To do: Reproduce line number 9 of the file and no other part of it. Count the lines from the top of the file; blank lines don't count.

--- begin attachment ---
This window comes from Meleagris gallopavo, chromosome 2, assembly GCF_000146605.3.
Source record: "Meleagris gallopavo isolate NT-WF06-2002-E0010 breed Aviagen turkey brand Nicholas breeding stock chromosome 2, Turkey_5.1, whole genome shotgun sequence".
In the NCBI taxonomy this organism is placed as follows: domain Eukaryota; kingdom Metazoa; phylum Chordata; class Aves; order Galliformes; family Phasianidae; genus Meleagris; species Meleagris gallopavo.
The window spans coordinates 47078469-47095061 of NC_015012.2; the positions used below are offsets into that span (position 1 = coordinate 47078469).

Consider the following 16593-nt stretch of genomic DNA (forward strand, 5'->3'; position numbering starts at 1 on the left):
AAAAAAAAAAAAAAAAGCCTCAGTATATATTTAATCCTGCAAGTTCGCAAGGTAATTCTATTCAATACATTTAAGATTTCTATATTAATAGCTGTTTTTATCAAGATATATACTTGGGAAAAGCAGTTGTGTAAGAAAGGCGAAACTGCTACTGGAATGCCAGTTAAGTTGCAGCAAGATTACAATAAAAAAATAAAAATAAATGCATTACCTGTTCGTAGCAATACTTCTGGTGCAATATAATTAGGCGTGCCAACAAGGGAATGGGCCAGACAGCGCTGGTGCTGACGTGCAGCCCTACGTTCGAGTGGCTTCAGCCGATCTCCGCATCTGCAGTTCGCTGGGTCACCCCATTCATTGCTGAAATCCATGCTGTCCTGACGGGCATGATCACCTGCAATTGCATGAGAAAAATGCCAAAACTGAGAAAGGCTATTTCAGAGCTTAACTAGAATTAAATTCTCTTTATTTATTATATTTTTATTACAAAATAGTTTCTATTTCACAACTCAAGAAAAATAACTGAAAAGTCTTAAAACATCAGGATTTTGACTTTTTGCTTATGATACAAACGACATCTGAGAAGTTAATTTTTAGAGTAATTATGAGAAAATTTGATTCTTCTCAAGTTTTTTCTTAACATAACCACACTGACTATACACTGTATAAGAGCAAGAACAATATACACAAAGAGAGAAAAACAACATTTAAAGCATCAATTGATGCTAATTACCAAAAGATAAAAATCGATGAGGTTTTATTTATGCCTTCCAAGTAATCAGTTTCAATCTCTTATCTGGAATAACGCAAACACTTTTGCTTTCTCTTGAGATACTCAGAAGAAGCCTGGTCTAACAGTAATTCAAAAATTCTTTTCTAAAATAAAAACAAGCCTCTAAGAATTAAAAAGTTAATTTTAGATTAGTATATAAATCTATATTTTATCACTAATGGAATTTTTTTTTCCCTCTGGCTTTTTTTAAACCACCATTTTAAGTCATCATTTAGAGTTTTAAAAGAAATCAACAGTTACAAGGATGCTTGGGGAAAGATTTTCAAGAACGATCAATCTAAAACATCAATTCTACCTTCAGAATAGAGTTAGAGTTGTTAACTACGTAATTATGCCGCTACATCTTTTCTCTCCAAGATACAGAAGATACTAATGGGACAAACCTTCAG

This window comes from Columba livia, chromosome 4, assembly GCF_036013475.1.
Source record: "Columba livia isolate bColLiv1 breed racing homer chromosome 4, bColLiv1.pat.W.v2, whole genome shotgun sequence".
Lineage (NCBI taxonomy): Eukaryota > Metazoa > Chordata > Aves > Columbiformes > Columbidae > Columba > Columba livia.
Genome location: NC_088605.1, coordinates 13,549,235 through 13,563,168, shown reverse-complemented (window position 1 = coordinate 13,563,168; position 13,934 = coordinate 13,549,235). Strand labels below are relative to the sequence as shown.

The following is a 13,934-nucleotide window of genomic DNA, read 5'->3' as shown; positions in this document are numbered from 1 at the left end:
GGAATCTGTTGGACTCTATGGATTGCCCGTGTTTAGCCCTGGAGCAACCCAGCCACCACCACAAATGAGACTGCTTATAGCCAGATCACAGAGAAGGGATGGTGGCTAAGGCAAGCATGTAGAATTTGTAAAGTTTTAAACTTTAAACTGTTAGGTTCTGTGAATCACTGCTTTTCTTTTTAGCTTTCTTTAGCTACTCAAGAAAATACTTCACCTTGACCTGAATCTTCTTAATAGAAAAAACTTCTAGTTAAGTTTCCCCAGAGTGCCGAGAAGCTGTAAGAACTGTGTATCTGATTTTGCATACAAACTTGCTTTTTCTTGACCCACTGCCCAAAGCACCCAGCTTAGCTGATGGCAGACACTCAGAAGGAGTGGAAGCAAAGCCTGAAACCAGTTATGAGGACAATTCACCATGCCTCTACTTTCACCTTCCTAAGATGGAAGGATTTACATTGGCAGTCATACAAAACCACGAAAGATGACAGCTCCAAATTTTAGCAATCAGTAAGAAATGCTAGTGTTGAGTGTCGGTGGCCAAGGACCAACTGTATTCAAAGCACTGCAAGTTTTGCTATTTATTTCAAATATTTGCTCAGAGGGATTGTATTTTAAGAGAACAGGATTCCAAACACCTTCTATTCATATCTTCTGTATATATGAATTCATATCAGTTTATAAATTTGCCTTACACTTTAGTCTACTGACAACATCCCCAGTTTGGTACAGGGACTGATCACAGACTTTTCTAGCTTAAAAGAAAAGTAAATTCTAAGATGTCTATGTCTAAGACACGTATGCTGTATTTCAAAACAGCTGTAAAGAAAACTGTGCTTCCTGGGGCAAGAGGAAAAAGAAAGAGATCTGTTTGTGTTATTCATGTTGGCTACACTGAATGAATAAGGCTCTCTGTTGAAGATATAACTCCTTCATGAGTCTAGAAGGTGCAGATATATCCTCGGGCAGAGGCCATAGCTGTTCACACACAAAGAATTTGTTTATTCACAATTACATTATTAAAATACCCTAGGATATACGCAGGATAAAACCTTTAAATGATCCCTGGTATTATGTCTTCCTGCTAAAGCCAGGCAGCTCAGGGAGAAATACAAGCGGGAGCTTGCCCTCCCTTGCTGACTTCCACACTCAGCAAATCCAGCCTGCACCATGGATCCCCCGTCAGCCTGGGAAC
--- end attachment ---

Lineage (NCBI taxonomy): Eukaryota > Metazoa > Chordata > Aves > Columbiformes > Columbidae > Columba > Columba livia.